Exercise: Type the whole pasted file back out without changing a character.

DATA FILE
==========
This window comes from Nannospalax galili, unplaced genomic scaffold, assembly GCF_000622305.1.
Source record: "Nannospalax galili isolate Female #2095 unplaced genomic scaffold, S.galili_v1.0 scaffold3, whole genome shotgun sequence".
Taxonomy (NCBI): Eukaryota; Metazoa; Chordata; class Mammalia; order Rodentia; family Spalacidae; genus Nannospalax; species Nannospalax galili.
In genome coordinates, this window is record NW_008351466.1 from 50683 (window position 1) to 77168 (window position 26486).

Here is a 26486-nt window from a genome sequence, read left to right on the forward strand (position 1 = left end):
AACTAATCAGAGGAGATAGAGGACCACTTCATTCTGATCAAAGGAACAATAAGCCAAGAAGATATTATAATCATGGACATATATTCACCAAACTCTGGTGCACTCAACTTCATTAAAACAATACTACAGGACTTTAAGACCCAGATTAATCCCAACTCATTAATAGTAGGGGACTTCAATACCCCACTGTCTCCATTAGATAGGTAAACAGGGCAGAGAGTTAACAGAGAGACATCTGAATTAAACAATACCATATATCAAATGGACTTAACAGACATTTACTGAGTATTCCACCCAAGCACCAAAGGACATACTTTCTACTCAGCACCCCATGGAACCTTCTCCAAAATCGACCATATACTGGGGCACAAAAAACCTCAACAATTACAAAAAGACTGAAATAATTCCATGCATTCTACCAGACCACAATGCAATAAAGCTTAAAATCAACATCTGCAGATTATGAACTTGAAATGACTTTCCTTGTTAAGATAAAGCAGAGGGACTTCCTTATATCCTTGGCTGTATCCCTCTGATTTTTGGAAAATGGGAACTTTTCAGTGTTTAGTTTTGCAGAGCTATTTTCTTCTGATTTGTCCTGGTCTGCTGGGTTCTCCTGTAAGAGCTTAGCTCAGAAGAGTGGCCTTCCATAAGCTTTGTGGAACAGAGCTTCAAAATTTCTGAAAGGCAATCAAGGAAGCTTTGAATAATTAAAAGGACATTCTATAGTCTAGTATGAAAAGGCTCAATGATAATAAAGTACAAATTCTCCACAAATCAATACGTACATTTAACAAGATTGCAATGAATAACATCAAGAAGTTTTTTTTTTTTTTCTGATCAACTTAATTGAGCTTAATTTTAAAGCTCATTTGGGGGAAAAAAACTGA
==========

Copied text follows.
This window comes from Nannospalax galili, unplaced genomic scaffold, assembly GCF_000622305.1.
Source record: "Nannospalax galili isolate Female #2095 unplaced genomic scaffold, S.galili_v1.0 scaffold3, whole genome shotgun sequence".
Taxonomy (NCBI): Eukaryota; Metazoa; Chordata; class Mammalia; order Rodentia; family Spalacidae; genus Nannospalax; species Nannospalax galili.
In genome coordinates, this window is record NW_008351466.1 from 50683 (window position 1) to 77168 (window position 26486).

Here is a 26486-nt window from a genome sequence, read left to right on the forward strand (position 1 = left end):
AACTAATCAGAGGAGATAGAGGACCACTTCATTCTGATCAAAGGAACAATAAGCCAAGAAGATATTATAATCATGGACATATATTCACCAAACTCTGGTGCACTCAACTTCATTAAAACAATACTACAGGACTTTAAGACCCAGATTAATCCCAACTCATTAATAGTAGGGGACTTCAATACCCCACTGTCTCCATTAGATAGGTAAACAGGGCAGAGAGTTAACAGAGAGACATCTGAATTAAACAATACCATATATCAAATGGACTTAACAGACATTTACTGAGTATTCCACCCAAGCACCAAAGGACATACTTTCTACTCAGCACCCCATGGAACCTTCTCCAAAATCGACCATATACTGGGGCACAAAAAACCTCAACAATTACAAAAAGACTGAAATAATTCCATGCATTCTACCAGACCACAATGCAATAAAGCTTAAAATCAACATCTGCAGATTATGAACTTGAAATGACTTTCCTTGTTAAGATAAAGCAGAGGGACTTCCTTATATCCTTGGCTGTATCCCTCTGATTTTTGGAAAATGGGAACTTTTCAGTGTTTAGTTTTGCAGAGCTATTTTCTTCTGATTTGTCCTGGTCTGCTGGGTTCTCCTGTAAGAGCTTAGCTCAGAAGAGTGGCCTTCCATAAGCTTTGTGGAACAGAGCTTCAAAATTTCTGAAAGGCAATCAAGGAAGCTTTGAATAATTAAAAGGACATTCTATAGTCTAGTATGAAAAGGCTCAATGATAATAAAGTACAAATTCTCCACAAATCAATACGTACATTTAACAAGATTGCAATGAATAACATCAAGAAGTTTTTTTTTTTTTTCTGATCAACTTAATTGAGCTTAATTTTAAAGCTCATTTGGGGGAAAAAAACTGA